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Erin Lowry: 'Money dysmorphia' traps millennials and Gen Zers

Erin Lowry, Bloomberg Opinion on

Published in Home and Consumer News

Never hesitant to rebrand an existing phenomenon, millennials and their Gen Z frenemies are admitting to having “money dysmorphia” — a feeling of insecurity around their financial situation even when the true picture reveals little cause for concern. Some 43% of Gen Z and 41% of millennials say they suffer from a flawed perception of their finances, according to a recent Credit Karma study. While it might sound like just another form of TikTok-induced anxiety, money dysmorphia is a real problem that can cause someone to make poor or ill-informed decisions.

Having a financial perspective rooted in fear rather than fact is nothing new. Those of us with grandparents belonging to the Greatest Generation will recognize the Depression-era scarcity mentality.

A scarcity mentality is a valid way to experience the world. An upbringing in which finances were tight will have a lifelong impact on how one thinks about and interacts with money. The trouble with money dysmorphia is that it can distort the thinking of someone whose lived experience is not one of scarcity but of stability.

This is not to suggest that all Gen Zers and millennials were raised in financially stable homes and have continued to a comfortable, middle-class existence. Both generations have been dealt blows in terms of experiencing “once in a lifetime” or “generation-defining” events at young ages. So perhaps it isn't surprising that more than 40% of both generations report having money dysmorphia and 48% of Gen Z say they feel behind financially and 59% of millennials feel the same.

One major shift for both generations compared with previous ones is the constant access to information, both in the news and on social media. Gen Z especially has never lived in a world devoid of a 24/7 news cycle or social platforms and search engines allowing you to fact-check anything in an instant. The eldest members of Gen Z were only 10 when Apple launched the first iPhone. The oldest millennials were 26 — personally, I’d just graduated high school.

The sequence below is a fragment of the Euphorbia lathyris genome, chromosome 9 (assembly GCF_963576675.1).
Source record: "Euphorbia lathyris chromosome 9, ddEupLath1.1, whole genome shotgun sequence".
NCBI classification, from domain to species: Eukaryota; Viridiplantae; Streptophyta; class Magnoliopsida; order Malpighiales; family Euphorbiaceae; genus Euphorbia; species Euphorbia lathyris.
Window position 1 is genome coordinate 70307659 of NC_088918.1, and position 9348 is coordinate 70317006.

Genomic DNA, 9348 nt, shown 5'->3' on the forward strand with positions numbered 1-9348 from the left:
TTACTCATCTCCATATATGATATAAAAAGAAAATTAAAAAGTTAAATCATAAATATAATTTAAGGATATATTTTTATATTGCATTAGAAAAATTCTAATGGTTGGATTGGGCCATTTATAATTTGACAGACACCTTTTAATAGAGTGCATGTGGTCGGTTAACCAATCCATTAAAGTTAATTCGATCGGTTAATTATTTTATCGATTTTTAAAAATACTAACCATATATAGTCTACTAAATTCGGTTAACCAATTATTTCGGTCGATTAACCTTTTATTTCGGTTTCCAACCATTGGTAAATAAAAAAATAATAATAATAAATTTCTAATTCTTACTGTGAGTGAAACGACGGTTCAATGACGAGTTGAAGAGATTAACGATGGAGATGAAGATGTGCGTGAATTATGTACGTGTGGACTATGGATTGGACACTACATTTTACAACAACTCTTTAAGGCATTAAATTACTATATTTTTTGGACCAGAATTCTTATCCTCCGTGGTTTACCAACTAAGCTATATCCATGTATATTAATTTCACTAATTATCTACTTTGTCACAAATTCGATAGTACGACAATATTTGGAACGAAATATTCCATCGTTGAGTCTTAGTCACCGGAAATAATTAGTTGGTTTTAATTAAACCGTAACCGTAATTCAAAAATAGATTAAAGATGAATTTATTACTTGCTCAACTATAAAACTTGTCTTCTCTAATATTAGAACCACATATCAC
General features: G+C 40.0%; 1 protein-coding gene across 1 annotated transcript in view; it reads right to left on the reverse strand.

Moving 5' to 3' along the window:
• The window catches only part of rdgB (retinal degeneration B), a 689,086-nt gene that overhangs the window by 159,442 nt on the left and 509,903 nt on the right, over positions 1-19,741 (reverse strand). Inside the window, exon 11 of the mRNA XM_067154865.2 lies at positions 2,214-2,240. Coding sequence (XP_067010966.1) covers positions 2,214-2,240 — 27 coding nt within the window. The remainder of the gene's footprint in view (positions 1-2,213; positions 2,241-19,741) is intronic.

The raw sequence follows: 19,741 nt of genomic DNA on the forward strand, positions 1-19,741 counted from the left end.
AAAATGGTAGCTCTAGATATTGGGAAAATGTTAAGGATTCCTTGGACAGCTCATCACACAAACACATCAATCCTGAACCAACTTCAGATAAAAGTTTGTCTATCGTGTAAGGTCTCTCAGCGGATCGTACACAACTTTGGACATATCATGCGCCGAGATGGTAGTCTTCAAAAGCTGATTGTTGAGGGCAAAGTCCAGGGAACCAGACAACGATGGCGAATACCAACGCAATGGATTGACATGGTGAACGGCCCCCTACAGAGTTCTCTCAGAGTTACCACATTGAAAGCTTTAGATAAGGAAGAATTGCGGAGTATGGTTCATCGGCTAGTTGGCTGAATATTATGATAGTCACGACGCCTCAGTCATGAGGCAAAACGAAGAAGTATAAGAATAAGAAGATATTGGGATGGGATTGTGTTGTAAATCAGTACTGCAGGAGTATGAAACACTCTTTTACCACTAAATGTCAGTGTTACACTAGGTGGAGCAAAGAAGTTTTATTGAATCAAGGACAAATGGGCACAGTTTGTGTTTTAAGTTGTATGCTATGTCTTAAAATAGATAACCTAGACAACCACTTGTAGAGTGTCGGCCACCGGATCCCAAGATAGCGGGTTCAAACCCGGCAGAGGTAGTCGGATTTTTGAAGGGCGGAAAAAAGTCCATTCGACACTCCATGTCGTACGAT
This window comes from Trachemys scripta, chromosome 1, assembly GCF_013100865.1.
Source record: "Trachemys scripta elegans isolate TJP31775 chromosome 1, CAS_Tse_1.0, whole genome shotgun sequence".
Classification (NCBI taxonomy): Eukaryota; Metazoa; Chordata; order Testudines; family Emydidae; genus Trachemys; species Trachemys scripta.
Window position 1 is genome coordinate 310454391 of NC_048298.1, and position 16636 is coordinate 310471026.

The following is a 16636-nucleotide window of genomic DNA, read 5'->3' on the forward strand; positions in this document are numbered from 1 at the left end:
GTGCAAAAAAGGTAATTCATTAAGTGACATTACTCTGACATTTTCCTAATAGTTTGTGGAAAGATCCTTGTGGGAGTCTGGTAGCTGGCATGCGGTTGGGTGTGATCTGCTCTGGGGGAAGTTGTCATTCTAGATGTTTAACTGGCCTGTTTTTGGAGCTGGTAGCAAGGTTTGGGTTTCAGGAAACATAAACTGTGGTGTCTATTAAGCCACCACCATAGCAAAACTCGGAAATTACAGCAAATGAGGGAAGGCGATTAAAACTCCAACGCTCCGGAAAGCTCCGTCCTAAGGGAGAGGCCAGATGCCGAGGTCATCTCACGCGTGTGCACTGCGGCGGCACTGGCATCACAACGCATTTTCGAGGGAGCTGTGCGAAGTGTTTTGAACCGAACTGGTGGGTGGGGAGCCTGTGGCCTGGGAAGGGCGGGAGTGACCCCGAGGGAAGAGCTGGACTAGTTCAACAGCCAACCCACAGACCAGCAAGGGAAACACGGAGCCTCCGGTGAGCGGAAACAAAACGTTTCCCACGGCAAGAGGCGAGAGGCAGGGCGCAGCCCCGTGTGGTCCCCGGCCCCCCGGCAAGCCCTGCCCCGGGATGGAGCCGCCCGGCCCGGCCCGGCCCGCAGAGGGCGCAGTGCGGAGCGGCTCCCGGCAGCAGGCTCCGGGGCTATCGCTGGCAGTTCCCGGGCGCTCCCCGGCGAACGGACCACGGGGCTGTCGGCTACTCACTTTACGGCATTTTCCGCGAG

Millennials and Gen Zers keep hearing how tough we have it. How hard and expensive it is to buy a home. How much it costs to raise children and secure child care. How big corporations, once seen as beacons for young, ambitious people, are now slashing jobs. These headlines can easily overshadow the reality that the U.S. economy is pretty healthy, at least for now.

The challenges facing younger adults are real. But they can lead to an unhealthy narrative in someone’s head that says the other shoe could drop at any moment; that another pandemic will arise and force you to live off of savings for months, or that you won’t ever be able to buy a house on top of your student loan payments, never mind being able to have children one day. And not to point fingers too much, but our parents may have helped solidify these fears with the money behaviors they modeled in our youth.

 

Adding to the anxiety are images on social media featuring people showing off luxury consumer goods, flying first class to expensive destinations and dining in notoriously difficult-to-book restaurants. Younger consumers are inundated with such content. Living in a big city brings displays of wealth into your day-to-day experience. You can see the Birkin bag on the street or note the legit Supreme hoodie or Cartier Love bracelet.

It’s easy to see why 45% of millennials and Gen Z surveyed for the Credit Karma study reported being obsessed with becoming rich. When you start with a pessimistic assessment of your own future, it’s hard to imagine that your finances will improve in the normal course of your life and career.

Yet instead of being in a constant state of unease, millennials and Gen Z could ground themselves by doing the math on what amount of money would make them sleep easier. Fixating on a nebulous goal like “getting rich” isn’t helpful compared with putting numbers on a page and a timeline in place.

Anyone who admits to experiencing dysmorphia is already acknowledging that their perceptions of their own finances aren’t necessarily fact-based. It’s a good first step. But the reality is that this mentality has no simple cure and can last a lifetime. Financial therapy, or hiring a well-vetted financial planner could help. But some people might consider a more radical move and stop paying attention to the social media that sparked their unwarranted anxiety in the first place.

(Erin Lowry is a Bloomberg Opinion columnist covering personal finance. She is the author of the three-part “Broke Millennial” series.)


©2024 Bloomberg L.P. Visit bloomberg.com/opinion. Distributed by Tribune Content Agency, LLC.

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